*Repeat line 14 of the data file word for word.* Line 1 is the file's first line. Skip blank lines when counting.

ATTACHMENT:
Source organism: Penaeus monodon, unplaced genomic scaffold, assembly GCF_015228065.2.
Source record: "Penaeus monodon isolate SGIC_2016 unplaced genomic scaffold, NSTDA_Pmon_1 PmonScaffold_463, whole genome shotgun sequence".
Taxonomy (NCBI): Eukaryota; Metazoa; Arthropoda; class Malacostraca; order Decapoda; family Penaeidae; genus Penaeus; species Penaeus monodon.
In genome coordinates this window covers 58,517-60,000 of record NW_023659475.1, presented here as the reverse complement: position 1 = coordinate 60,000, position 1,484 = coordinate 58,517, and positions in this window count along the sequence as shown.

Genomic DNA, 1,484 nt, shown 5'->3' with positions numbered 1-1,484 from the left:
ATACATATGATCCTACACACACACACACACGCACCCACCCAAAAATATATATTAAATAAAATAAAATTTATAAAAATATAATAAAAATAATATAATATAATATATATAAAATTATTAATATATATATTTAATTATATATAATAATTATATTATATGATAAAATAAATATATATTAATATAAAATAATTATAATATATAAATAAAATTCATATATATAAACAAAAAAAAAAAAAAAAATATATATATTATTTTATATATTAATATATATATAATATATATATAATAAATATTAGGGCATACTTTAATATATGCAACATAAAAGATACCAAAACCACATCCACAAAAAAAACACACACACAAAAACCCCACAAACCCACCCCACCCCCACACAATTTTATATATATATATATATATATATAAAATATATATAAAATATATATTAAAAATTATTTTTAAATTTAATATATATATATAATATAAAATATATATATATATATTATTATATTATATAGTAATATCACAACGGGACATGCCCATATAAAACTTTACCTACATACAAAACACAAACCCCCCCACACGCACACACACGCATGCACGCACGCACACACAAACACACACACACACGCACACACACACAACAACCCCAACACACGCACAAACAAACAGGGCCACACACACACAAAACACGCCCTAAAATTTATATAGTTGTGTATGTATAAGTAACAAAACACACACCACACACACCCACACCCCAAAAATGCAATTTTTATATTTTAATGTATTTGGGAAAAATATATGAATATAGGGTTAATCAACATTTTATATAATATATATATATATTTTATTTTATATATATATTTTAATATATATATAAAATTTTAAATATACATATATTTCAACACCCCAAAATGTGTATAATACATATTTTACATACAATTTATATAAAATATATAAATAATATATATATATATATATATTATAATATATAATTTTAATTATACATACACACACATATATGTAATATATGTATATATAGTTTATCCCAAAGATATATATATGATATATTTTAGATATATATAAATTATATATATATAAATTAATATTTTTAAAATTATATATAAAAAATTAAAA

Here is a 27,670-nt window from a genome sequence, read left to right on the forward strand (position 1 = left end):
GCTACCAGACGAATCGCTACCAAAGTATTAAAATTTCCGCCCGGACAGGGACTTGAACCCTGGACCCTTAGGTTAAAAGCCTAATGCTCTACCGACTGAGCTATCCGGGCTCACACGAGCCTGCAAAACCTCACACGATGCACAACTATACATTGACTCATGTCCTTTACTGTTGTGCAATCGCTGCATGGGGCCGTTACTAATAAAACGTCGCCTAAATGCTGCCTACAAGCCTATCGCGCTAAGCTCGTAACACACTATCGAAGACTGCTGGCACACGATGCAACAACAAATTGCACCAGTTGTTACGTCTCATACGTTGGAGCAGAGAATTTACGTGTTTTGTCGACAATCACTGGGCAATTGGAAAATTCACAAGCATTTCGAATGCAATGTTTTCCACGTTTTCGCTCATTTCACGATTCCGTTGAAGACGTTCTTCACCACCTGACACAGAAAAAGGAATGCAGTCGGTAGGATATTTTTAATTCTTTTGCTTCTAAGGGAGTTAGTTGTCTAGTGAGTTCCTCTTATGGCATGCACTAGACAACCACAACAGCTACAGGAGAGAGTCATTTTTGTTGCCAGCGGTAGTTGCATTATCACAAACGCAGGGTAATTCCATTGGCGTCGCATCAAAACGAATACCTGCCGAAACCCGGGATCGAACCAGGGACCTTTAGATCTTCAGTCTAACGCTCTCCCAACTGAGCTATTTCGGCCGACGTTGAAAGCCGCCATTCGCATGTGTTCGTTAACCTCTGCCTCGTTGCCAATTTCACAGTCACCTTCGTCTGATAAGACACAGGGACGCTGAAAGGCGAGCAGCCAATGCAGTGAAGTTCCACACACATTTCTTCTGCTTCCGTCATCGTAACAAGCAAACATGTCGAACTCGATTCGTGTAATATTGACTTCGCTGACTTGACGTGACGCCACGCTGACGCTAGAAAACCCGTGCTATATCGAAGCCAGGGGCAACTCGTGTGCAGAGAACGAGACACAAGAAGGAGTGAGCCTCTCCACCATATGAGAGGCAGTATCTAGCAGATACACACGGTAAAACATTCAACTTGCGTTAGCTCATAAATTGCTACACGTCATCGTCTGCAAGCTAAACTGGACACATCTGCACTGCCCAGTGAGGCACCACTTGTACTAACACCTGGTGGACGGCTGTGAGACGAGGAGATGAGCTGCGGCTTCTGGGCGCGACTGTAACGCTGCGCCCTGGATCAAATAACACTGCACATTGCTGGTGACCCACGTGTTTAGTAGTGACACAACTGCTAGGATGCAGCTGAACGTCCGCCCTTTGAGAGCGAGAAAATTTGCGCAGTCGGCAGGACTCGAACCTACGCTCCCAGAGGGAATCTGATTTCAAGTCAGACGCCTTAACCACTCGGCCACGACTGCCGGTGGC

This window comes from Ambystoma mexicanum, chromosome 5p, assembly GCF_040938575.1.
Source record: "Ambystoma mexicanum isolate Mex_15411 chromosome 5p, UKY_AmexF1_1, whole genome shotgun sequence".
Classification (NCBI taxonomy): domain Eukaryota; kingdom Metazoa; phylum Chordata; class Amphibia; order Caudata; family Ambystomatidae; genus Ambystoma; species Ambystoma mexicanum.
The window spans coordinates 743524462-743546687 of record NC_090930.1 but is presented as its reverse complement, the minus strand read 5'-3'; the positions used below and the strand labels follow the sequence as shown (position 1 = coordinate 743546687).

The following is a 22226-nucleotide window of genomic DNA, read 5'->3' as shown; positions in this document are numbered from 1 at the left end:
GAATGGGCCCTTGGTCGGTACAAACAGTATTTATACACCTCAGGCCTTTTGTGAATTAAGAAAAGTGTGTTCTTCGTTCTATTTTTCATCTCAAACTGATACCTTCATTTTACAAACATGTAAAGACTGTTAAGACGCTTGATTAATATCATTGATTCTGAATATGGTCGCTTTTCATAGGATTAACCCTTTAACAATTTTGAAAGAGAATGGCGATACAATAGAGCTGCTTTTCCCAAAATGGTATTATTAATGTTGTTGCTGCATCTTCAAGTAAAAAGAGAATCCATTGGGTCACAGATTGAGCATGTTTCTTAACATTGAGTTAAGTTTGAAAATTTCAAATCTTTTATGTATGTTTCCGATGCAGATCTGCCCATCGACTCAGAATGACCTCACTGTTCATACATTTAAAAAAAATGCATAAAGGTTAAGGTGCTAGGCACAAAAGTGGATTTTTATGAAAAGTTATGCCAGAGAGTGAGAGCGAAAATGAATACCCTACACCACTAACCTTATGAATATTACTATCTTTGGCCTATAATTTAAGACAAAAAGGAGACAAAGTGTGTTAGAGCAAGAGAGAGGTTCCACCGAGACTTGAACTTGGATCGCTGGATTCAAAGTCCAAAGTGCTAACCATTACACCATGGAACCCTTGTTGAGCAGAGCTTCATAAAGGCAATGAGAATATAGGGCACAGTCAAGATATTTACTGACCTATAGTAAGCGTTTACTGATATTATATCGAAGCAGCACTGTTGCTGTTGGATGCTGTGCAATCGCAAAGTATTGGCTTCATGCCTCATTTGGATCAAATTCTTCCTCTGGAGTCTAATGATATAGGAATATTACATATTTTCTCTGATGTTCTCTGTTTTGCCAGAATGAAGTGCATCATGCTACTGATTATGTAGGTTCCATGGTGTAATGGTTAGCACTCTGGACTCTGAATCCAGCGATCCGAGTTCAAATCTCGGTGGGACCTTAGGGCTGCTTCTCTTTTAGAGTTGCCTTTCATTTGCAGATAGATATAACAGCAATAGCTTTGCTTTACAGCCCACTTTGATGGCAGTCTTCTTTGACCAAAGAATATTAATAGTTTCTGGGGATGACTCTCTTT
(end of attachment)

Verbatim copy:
GAATGGGCCCTTGGTCGGTACAAACAGTATTTATACACCTCAGGCCTTTTGTGAATTAAGAAAAGTGTGTTCTTCGTTCTATTTTTCATCTCAAACTGATACCTTCATTTTACAAACATGTAAAGACTGTTAAGACGCTTGATTAATATCATTGATTCTGAATATGGTCGCTTTTCATAGGATTAACCCTTTAACAATTTTGAAAGAGAATGGCGATACAATAGAGCTGCTTTTCCCAAAATGGTATTATTAATGTTGTTGCTGCATCTTCAAGTAAAAAGAGAATCCATTGGGTCACAGATTGAGCATGTTTCTTAACATTGAGTTAAGTTTGAAAATTTCAAATCTTTTATGTATGTTTCCGATGCAGATCTGCCCATCGACTCAGAATGACCTCACTGTTCATACATTTAAAAAAAATGCATAAAGGTTAAGGTGCTAGGCACAAAAGTGGATTTTTATGAAAAGTTATGCCAGAGAGTGAGAGCGAAAATGAATACCCTACACCACTAACCTTATGAATATTACTATCTTTGGCCTATAATTTAAGACAAAAAGGAGACAAAGTGTGTTAGAGCAAGAGAGAGGTTCCACCGAGACTTGAACTTGGATCGCTGGATTCAAAGTCCAAAGTGCTAACCATTACACCATGGAACCCTTGTTGAGCAGAGCTTCATAAAGGCAATGAGAATATAGGGCACAGTCAAGATATTTACTGACCTATAGTAAGCGTTTACTGATATTATATCGAAGCAGCACTGTTGCTGTTGGATGCTGTGCAATCGCAAAGTATTGGCTTCATGCCTCATTTGGATCAAATTCTTCCTCTGGAGTCTAATGATATAGGAATATTACATATTTTCTCTGATGTTCTCTGTTTTGCCAGAATGAAGTGCATCATGCTACTGATTATGTAGGTTCCATGGTGTAATGGTTAGCACTCTGGACTCTGAATCCAGCGATCCGAGTTCAAATCTCGGTGGGACCTTAGGGCTGCTTCTCTTTTAGAGTTGCCTTTCATTTGCAGATAGATATAACAGCAATAGCTTTGCTTTACAGCCCACTTTGATGGCAGTCTTCTTTGACCAAAGAATATTAATAGTTTCTGGGGATGACTCTCTTT